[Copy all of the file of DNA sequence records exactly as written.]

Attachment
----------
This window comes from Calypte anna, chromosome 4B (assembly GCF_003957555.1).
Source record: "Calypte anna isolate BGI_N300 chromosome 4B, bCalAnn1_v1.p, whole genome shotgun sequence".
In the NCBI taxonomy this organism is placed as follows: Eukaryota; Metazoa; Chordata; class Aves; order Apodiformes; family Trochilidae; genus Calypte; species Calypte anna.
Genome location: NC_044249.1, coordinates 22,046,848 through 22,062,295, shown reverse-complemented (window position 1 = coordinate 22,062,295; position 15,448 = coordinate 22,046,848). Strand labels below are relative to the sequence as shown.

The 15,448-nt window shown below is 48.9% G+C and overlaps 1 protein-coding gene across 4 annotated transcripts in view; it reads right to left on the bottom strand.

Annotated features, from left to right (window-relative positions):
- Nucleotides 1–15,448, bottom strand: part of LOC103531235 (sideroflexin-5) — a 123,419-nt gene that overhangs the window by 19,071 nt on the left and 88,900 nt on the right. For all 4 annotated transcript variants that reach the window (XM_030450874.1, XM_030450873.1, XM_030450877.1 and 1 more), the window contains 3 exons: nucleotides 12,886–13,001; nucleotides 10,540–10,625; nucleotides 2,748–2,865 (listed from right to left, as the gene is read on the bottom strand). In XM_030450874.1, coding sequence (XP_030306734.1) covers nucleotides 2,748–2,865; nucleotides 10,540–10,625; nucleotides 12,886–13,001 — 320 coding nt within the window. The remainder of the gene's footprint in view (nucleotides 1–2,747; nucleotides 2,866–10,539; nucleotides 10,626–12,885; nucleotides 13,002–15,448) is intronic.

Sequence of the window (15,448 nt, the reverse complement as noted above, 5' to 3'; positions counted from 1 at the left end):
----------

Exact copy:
This window comes from Calypte anna, chromosome 4B (assembly GCF_003957555.1).
Source record: "Calypte anna isolate BGI_N300 chromosome 4B, bCalAnn1_v1.p, whole genome shotgun sequence".
In the NCBI taxonomy this organism is placed as follows: Eukaryota; Metazoa; Chordata; class Aves; order Apodiformes; family Trochilidae; genus Calypte; species Calypte anna.
Genome location: NC_044249.1, coordinates 22,046,848 through 22,062,295, shown reverse-complemented (window position 1 = coordinate 22,062,295; position 15,448 = coordinate 22,046,848). Strand labels below are relative to the sequence as shown.

The 15,448-nt window shown below is 48.9% G+C and overlaps 1 protein-coding gene across 4 annotated transcripts in view; it reads right to left on the bottom strand.

Annotated features, from left to right (window-relative positions):
- Nucleotides 1–15,448, bottom strand: part of LOC103531235 (sideroflexin-5) — a 123,419-nt gene that overhangs the window by 19,071 nt on the left and 88,900 nt on the right. For all 4 annotated transcript variants that reach the window (XM_030450874.1, XM_030450873.1, XM_030450877.1 and 1 more), the window contains 3 exons: nucleotides 12,886–13,001; nucleotides 10,540–10,625; nucleotides 2,748–2,865 (listed from right to left, as the gene is read on the bottom strand). In XM_030450874.1, coding sequence (XP_030306734.1) covers nucleotides 2,748–2,865; nucleotides 10,540–10,625; nucleotides 12,886–13,001 — 320 coding nt within the window. The remainder of the gene's footprint in view (nucleotides 1–2,747; nucleotides 2,866–10,539; nucleotides 10,626–12,885; nucleotides 13,002–15,448) is intronic.

Sequence of the window (15,448 nt, the reverse complement as noted above, 5' to 3'; positions counted from 1 at the left end):